If the extra image from this margin is available, it helps remove blank information from being in the compensated frames. The output of the camera is fed to an image processing block, called a displacement compensation control function G(z). This block receives the wheel sensor’s displacement data, as an input to the block. The processing function in the G(z) block is applied to compensate for the response that the frame is about to experience as a result of a bump on the road. After computation, it arrives at a vertical displacement compensation by which the received frame needs to be adjusted to give appearance of a smooth video. This is simply a re-registration of the vertical offset of the frame. The displacement margins are beneficial since the image re-registration within the displacement margin allows an image to completely cover the resulting frame instead of a portion of it being blank where no image is captured. The resulting image frames are sent to an appropriate recording device.

The electronic stabilization model aims to determine the appropriate control function G(z), so the video captured by the imaging subsystem can generate reasonably good images. Note that the whole frame is displaced by as the vehicle experiences bumps, but G(z) will receive an earlier response directly from the wheel. If the processing is fast enough, then G(z) can issue a displacement compensation offset to the electronic imager to adjust the frame rendered offset through re-registration in real-time as the vehicle frame experiences the response from the suspension system. This is important because since we wish to view the video being captured as events happen. This approach allows real-time monitoring.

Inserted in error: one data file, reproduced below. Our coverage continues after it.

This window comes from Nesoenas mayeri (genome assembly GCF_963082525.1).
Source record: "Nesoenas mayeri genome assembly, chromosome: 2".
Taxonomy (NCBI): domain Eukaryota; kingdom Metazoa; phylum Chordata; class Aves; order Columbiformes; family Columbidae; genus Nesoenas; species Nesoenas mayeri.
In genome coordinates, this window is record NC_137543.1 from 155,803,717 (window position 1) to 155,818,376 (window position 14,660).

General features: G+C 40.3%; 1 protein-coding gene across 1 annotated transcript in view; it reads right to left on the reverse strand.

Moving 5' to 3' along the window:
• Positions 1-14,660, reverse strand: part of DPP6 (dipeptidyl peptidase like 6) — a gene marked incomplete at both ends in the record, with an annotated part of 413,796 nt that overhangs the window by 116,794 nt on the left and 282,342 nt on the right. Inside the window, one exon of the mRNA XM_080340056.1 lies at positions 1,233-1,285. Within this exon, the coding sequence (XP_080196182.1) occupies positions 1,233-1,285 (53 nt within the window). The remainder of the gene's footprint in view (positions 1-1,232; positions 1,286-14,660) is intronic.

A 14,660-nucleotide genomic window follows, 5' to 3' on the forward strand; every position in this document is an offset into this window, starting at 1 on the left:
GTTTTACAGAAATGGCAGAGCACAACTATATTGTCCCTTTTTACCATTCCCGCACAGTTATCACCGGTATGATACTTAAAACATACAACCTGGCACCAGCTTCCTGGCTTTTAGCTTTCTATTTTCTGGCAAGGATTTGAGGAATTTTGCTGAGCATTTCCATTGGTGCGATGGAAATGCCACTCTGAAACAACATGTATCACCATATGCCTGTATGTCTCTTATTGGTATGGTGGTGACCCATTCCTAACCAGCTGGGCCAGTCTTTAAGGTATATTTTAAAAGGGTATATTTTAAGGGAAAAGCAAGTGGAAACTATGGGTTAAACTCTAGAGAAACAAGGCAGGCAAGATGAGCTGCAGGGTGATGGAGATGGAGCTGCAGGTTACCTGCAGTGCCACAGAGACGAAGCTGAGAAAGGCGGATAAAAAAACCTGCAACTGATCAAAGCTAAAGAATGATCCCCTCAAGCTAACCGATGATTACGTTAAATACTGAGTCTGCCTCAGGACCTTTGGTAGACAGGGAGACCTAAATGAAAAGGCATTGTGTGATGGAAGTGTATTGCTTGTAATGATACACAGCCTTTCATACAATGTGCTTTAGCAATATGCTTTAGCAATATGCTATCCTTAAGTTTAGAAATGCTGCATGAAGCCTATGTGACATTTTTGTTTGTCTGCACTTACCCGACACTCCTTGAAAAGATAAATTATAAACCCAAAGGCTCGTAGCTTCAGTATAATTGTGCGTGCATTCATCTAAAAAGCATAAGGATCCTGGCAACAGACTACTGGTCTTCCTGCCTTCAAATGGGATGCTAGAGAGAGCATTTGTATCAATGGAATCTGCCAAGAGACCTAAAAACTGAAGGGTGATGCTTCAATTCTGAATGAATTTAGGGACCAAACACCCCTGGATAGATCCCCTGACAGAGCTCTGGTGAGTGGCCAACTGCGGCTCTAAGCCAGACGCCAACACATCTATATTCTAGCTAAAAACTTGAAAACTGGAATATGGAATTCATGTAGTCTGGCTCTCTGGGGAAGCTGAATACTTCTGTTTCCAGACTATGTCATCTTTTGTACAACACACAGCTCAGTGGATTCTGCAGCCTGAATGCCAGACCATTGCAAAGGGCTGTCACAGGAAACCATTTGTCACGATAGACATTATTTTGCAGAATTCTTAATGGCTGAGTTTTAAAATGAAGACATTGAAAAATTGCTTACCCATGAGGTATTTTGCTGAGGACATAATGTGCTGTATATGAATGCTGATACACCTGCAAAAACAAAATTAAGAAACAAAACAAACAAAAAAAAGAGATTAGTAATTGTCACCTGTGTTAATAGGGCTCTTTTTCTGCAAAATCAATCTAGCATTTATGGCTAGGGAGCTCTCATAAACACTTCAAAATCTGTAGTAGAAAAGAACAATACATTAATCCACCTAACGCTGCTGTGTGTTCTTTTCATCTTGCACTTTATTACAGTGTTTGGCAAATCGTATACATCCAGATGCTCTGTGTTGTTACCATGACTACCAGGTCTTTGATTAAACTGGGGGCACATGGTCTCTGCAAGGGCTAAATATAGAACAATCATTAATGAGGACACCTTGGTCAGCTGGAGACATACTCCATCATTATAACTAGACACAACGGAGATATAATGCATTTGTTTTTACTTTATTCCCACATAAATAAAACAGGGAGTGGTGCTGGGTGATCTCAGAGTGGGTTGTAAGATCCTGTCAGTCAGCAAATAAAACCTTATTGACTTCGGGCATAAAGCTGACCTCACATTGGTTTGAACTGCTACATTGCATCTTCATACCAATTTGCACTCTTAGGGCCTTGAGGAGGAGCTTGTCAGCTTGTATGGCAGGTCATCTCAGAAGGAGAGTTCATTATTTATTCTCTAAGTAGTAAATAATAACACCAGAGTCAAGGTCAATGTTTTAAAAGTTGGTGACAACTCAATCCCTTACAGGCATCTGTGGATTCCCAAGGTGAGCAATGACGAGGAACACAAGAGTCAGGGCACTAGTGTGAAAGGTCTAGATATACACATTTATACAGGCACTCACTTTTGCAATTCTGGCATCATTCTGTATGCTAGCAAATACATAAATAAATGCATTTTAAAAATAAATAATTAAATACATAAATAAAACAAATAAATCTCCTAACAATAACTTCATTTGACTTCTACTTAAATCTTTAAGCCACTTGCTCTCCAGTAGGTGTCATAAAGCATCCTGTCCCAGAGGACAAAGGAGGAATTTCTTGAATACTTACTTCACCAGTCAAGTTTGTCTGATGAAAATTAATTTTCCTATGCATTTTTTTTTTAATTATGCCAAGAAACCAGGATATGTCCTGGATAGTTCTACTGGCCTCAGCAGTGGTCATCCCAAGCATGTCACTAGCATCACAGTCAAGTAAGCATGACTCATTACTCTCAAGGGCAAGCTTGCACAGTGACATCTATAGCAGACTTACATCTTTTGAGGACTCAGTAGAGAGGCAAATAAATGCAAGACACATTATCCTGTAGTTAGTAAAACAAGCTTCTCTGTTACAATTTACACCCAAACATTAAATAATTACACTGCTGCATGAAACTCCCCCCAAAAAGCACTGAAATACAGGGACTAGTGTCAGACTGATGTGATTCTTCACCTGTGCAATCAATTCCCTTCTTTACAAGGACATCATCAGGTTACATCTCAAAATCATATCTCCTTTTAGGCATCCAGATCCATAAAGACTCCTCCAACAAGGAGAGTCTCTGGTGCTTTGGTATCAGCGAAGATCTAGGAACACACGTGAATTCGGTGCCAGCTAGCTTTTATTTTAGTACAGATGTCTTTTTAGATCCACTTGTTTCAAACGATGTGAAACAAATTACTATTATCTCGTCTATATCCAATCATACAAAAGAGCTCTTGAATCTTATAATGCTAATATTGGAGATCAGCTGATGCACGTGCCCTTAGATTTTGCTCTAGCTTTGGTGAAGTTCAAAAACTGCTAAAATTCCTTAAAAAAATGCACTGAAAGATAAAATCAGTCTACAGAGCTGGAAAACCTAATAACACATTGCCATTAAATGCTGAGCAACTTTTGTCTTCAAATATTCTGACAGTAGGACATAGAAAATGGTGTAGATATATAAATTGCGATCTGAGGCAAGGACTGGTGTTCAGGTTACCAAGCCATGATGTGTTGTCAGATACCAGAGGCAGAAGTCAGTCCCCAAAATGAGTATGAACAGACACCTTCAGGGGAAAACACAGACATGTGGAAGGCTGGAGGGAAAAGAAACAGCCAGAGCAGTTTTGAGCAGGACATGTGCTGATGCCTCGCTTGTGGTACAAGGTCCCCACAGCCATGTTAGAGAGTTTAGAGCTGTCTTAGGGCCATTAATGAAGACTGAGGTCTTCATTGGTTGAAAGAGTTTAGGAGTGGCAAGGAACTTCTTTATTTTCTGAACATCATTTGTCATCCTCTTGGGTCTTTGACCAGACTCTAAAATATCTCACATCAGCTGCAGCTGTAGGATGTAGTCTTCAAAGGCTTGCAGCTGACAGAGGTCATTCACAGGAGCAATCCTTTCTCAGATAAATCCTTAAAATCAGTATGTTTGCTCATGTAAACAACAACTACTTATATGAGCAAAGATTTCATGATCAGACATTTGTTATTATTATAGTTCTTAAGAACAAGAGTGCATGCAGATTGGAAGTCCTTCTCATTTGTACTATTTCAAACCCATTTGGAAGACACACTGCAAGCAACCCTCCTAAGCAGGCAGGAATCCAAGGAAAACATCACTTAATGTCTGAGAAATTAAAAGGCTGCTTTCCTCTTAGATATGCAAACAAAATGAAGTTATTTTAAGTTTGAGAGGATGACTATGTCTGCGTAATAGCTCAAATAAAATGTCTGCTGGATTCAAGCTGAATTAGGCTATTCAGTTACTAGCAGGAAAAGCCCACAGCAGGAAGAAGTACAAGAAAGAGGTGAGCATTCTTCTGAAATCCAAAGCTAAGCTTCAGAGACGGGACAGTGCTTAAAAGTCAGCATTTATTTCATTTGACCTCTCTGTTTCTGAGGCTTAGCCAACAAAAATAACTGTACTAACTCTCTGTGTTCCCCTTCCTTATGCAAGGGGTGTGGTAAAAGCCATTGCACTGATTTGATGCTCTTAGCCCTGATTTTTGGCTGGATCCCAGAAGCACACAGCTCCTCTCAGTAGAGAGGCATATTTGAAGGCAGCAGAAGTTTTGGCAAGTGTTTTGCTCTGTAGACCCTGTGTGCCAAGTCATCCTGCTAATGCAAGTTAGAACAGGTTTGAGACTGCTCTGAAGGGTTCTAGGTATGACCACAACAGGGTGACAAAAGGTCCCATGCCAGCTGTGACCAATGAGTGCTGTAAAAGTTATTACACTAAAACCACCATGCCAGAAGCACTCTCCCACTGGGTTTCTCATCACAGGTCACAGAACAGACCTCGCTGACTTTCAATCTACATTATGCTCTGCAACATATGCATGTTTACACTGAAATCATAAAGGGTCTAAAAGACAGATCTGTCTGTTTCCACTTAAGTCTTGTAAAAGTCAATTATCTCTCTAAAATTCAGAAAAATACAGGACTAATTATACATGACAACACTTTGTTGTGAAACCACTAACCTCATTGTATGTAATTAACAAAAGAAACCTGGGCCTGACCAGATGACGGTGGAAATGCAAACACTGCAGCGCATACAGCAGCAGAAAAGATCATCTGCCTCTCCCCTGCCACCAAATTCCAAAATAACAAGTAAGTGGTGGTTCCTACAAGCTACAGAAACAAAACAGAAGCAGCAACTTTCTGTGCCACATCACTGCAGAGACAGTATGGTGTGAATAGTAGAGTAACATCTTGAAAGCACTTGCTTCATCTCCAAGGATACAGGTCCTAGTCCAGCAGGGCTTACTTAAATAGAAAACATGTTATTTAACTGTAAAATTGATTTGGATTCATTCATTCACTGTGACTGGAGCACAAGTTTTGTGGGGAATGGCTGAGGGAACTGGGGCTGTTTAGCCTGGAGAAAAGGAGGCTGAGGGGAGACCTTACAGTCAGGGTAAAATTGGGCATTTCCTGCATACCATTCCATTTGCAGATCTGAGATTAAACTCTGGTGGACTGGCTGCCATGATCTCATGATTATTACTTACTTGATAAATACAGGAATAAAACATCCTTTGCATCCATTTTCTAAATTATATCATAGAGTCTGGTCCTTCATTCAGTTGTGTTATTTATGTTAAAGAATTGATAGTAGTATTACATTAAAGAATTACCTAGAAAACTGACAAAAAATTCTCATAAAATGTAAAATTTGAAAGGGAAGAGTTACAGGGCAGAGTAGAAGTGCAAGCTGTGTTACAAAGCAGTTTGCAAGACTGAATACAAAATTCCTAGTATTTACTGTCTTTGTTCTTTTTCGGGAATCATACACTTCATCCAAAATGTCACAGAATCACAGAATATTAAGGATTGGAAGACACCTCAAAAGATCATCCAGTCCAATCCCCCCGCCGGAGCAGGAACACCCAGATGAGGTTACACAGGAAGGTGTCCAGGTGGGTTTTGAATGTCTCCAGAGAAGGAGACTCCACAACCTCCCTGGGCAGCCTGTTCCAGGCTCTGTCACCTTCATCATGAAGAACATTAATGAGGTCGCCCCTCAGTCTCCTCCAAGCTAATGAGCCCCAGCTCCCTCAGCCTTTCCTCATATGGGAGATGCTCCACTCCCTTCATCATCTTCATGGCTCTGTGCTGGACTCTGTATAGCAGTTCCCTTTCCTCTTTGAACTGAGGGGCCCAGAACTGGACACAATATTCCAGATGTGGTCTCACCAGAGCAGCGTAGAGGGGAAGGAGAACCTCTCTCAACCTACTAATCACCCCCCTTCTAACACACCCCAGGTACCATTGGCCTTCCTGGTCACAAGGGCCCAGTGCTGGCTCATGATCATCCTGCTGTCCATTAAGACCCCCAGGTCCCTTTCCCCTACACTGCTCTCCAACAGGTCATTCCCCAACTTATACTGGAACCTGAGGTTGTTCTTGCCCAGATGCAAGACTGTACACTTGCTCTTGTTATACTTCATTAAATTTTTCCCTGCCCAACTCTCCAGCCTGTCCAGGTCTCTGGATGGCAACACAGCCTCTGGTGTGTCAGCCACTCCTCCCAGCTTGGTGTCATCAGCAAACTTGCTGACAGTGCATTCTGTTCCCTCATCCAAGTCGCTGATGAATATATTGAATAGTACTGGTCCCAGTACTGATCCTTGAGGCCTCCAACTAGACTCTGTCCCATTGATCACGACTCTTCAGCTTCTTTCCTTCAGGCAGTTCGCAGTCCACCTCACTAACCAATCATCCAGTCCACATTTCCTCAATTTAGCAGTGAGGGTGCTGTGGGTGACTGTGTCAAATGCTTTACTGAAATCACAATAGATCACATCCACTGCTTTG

3.1. Deriving the Stabilization Control Function

The next step is determining the control filter G(z), such that its processing of summed with will result in a relatively smooth output R(t). This is illustrated in Figure 6, where G1(z), G2(z), and G(z) are transfer functions. G1(z) and G2(z) are derived in the

Figure 5. Logical model of the system with the electronic image stabilizer.

Figure 6. Control theoretical view of the electronic image stabilizer.

continuous time domain, and their state-space representation is given. They are processed in the discrete timedomain since the output is sampled by the wheel sensor and since G(z) performs digital image processing tasks.

By using MATLAB c2d( ) function, the continuous time state-space representation is converted to a discrete time model given the sample rate. By defining a 0.01 second (100 Hz) sample rate, the resulting transfer functions for G1(z) and G2(z) can be obtained as:



The output response of G1(z) is simply the input F(z) multiplied by the transfer function G1(z) when working in the z domain. Similarly, the output response of G2(z) is the response of F(z)G1(z) multiplied by G2(z). Lastly, the response of the unknown transfer function G(z) is also derived in the same manner.

We intend to achieve a smooth output at R(t). By observing that the result of the summation junction is required to be 0, we can obtain the following relation: